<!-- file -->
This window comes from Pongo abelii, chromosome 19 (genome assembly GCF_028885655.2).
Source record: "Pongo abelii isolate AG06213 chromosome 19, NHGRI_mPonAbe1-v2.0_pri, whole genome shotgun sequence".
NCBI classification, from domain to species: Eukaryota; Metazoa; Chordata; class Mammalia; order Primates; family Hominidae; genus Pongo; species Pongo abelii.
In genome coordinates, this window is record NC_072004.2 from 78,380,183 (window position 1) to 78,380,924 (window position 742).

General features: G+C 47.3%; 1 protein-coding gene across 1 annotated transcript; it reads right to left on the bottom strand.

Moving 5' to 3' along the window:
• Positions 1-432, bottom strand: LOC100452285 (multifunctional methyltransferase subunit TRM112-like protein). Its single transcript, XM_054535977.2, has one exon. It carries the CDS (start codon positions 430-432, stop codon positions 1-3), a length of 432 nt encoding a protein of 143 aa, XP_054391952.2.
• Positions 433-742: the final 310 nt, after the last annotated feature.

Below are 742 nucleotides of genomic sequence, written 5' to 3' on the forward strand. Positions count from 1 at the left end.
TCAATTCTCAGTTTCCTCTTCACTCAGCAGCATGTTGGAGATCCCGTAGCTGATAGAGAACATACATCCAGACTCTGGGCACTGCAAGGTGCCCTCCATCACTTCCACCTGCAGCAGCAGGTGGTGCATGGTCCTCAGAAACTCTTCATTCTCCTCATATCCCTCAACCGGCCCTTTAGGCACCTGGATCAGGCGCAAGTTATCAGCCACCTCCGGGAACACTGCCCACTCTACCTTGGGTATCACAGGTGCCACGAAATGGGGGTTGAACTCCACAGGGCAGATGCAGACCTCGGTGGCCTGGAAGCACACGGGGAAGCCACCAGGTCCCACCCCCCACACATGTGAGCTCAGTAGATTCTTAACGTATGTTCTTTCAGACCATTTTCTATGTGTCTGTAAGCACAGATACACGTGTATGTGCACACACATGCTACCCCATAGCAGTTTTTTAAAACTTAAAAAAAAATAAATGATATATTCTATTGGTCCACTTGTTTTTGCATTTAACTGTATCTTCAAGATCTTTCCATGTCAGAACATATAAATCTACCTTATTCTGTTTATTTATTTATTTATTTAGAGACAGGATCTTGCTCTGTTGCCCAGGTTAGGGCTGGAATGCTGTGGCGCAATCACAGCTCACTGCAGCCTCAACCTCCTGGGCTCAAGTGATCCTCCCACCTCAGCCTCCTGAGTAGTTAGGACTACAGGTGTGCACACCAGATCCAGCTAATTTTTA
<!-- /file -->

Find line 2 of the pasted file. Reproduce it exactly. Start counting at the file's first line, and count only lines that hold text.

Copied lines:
Source record: "Pongo abelii isolate AG06213 chromosome 19, NHGRI_mPonAbe1-v2.0_pri, whole genome shotgun sequence".